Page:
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Kaarlo Tuori

The chapter discusses two alternative readings of European constitutional pluralism: radical and dialogical pluralism. The conflictual reading emphasizes that no higher principle or neutral arbiter exists to resolve a controversy between contending jurisdictions, such as German constitutional law and EU law. Two main versions of the conflictual reading exist: Kelsenian and Koskenniemian. Without denying the existence or relevance of jurisdictional controversies, the dialogical reading cautions against overdramatizing them and draws attention to the potential of crossjurisdictional dialogue and cooperation. The chapter connects pluralism to perspectivism, inherent in all law, and defines perspectivism in legal cultural terms, which also facilitates an understanding of the possibility of interlegality. The theoretical issues are discussed in the light of the recent OMT case involving the German Constitutional Court and the ECJ.

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Kaarlo Tuori

The chapter tries to bring clarity to the legal theoretical debate by distinguishing between different senses of ‘legal principle’ and by analysing these in the framework of the multi-layered nature of law. Thus, the decision principles which Dworkin and Alexy have discussed as applicable legal norms, alongside legal rules, are not exactly the same as the general legal principles summarizing the normative premises of a distinct branch of law or the normative legal order as a whole. The chapter also defends the distinction between principles and policies embraced by Dworkin but downplayed by Alexy. The distinction facilitates understanding how positive law can accomplish the crucial function of self-limitation. The distinction is also important for perceiving the particularity of EU law as a policy-oriented legal order; a characteristic feature which forms a backdrop to EU law’s conflicts with the more principle-oriented national legal regimes of Member States.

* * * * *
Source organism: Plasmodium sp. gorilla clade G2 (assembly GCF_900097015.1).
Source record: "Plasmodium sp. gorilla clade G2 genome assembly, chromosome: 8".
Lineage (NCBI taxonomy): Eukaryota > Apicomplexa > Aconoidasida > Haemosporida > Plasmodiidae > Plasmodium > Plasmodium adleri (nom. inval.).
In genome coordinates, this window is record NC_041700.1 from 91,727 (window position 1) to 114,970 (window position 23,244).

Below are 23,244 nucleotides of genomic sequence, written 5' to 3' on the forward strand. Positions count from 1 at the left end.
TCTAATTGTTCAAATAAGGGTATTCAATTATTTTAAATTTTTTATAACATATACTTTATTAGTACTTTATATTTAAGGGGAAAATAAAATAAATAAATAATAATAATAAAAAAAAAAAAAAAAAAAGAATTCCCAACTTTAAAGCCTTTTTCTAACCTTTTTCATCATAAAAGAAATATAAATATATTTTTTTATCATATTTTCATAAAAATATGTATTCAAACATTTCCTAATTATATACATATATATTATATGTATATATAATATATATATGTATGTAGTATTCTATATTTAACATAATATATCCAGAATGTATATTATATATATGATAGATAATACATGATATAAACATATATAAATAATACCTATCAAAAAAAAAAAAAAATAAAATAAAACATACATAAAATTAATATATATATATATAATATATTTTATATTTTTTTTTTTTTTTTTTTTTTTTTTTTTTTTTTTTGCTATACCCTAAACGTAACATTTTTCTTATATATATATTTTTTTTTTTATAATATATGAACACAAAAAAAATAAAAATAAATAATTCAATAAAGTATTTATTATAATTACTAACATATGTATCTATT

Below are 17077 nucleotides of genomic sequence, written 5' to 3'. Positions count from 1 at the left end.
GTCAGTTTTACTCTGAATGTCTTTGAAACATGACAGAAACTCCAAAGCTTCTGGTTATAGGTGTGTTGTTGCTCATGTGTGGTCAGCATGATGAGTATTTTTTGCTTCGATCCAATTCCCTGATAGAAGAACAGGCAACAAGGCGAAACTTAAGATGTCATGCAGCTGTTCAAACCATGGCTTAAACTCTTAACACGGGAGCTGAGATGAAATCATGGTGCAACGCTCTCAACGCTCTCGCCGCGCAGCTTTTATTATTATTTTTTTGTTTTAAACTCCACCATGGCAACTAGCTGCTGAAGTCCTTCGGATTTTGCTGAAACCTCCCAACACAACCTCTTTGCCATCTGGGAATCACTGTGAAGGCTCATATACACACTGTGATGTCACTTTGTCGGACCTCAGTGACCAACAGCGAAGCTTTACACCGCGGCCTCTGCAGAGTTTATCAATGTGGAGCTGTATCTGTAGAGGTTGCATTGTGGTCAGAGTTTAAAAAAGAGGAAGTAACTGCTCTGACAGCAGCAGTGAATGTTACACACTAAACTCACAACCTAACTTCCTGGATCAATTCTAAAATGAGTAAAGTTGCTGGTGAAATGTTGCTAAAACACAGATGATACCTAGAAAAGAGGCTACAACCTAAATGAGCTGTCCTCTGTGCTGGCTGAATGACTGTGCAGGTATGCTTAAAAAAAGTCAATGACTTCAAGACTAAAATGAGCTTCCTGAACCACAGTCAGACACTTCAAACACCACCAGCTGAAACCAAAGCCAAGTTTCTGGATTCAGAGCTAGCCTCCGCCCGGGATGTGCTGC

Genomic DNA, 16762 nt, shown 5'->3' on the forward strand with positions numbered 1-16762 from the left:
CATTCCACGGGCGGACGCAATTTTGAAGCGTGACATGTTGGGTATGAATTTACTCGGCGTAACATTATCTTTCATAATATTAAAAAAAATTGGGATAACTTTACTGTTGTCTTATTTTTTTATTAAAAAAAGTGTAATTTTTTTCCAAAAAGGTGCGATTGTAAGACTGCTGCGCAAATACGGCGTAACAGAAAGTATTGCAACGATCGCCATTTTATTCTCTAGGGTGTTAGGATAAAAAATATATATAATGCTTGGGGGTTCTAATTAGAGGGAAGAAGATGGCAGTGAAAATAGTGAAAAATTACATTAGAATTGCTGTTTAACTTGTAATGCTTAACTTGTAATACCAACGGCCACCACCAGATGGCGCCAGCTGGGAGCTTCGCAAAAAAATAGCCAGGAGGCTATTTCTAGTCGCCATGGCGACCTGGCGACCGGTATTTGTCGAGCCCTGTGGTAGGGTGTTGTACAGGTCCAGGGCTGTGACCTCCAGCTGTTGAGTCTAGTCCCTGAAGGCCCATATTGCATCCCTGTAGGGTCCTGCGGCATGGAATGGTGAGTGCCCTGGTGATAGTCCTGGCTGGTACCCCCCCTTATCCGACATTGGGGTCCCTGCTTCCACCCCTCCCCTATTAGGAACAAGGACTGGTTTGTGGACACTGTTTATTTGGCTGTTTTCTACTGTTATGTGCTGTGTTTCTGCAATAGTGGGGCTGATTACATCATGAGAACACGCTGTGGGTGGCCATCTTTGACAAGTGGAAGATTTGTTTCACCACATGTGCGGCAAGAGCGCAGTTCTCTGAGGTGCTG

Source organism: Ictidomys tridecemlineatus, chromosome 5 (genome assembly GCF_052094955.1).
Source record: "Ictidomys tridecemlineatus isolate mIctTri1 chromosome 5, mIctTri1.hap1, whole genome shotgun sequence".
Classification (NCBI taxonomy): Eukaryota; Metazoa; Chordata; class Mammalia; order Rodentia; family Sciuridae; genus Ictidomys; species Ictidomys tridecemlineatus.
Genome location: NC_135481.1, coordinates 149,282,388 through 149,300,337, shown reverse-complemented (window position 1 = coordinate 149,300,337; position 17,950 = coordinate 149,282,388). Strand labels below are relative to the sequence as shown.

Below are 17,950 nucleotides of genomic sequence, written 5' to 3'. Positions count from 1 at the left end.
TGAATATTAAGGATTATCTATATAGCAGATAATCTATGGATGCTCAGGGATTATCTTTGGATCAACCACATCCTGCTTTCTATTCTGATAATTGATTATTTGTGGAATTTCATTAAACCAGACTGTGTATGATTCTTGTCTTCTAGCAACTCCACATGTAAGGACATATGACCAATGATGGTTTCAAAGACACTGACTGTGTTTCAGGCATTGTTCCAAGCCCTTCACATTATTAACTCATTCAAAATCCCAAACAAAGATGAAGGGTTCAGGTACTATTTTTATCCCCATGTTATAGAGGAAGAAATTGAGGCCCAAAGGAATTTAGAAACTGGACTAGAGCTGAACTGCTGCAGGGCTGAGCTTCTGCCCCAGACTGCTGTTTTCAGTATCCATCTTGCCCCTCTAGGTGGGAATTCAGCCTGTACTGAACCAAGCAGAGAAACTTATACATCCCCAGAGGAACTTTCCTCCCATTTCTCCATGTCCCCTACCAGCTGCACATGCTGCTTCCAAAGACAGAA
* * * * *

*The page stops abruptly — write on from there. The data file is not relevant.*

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Kaarlo Tuori

Kaarlo Tuori discusses the idea of a multi-dimensional European constitution, where the political and juridical constitutions are complemented by sectoral ones, such as an economic constitution, and poses the question of whether the sectoral constitutions include a social constitution. The answer is affirmative, but with some important qualifications. These qualifications have implications for the concept of justice, which informs the European social constitution: instead of a solidaristic social justice, the European social constitution embodies access justice. The European social constitution does not replace national social constitutions (welfare states) but complements it. The main contributions of the European social constitution lie in fields that are on the fringes of the welfare state, legally speaking in what has been called regulative private law (for example consumer law). The European constitution also places constraints on national welfare states. However, these constraints derive from the European economic constitution, rather than the social constitution.